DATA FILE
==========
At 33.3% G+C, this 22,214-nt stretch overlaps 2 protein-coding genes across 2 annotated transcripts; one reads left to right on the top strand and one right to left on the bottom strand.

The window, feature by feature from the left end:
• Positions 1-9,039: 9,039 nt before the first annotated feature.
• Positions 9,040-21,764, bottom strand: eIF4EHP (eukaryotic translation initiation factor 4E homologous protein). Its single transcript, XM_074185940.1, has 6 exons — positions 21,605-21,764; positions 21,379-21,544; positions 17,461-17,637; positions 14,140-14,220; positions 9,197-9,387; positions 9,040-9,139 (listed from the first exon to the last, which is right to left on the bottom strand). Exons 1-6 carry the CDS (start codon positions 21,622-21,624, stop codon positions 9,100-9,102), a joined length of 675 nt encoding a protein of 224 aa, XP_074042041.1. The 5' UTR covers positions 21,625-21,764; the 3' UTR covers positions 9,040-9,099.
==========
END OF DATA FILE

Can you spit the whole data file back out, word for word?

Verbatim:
At 33.3% G+C, this 22,214-nt stretch overlaps 2 protein-coding genes across 2 annotated transcripts; one reads left to right on the top strand and one right to left on the bottom strand.

The window, feature by feature from the left end:
• Positions 1-9,039: 9,039 nt before the first annotated feature.
• Positions 9,040-21,764, bottom strand: eIF4EHP (eukaryotic translation initiation factor 4E homologous protein). Its single transcript, XM_074185940.1, has 6 exons — positions 21,605-21,764; positions 21,379-21,544; positions 17,461-17,637; positions 14,140-14,220; positions 9,197-9,387; positions 9,040-9,139 (listed from the first exon to the last, which is right to left on the bottom strand). Exons 1-6 carry the CDS (start codon positions 21,622-21,624, stop codon positions 9,100-9,102), a joined length of 675 nt encoding a protein of 224 aa, XP_074042041.1. The 5' UTR covers positions 21,625-21,764; the 3' UTR covers positions 9,040-9,099.